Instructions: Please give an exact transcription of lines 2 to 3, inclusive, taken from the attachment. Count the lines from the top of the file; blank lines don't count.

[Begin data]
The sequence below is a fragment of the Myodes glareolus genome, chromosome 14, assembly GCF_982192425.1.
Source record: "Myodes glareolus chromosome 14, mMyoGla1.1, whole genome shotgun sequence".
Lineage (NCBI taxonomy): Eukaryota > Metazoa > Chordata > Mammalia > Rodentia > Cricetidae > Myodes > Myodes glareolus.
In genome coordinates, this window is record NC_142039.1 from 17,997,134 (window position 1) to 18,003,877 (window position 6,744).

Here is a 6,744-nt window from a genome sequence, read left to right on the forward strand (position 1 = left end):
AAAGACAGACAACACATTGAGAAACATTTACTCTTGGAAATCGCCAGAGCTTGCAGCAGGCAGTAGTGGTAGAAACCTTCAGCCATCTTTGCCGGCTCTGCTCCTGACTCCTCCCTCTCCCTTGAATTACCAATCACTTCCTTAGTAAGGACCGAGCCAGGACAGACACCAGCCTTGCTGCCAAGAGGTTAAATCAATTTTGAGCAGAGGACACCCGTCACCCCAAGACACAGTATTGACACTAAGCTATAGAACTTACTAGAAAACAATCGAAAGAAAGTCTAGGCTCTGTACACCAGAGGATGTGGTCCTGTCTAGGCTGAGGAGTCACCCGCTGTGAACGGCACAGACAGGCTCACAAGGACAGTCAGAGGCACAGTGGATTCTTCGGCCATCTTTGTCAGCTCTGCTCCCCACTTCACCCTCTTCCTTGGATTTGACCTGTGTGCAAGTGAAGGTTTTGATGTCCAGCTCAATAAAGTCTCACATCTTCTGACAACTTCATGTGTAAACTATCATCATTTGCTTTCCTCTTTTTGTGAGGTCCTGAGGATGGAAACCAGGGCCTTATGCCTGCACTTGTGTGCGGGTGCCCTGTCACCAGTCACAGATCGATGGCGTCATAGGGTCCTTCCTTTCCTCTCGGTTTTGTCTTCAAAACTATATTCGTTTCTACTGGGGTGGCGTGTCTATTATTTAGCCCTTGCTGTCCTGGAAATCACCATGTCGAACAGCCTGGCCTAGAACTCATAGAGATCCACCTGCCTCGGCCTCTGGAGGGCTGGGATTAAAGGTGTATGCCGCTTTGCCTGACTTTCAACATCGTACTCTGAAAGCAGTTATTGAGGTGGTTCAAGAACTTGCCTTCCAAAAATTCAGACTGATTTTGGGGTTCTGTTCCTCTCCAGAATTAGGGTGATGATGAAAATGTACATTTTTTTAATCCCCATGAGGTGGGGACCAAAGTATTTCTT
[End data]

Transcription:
Source record: "Myodes glareolus chromosome 14, mMyoGla1.1, whole genome shotgun sequence".
Lineage (NCBI taxonomy): Eukaryota > Metazoa > Chordata > Mammalia > Rodentia > Cricetidae > Myodes > Myodes glareolus.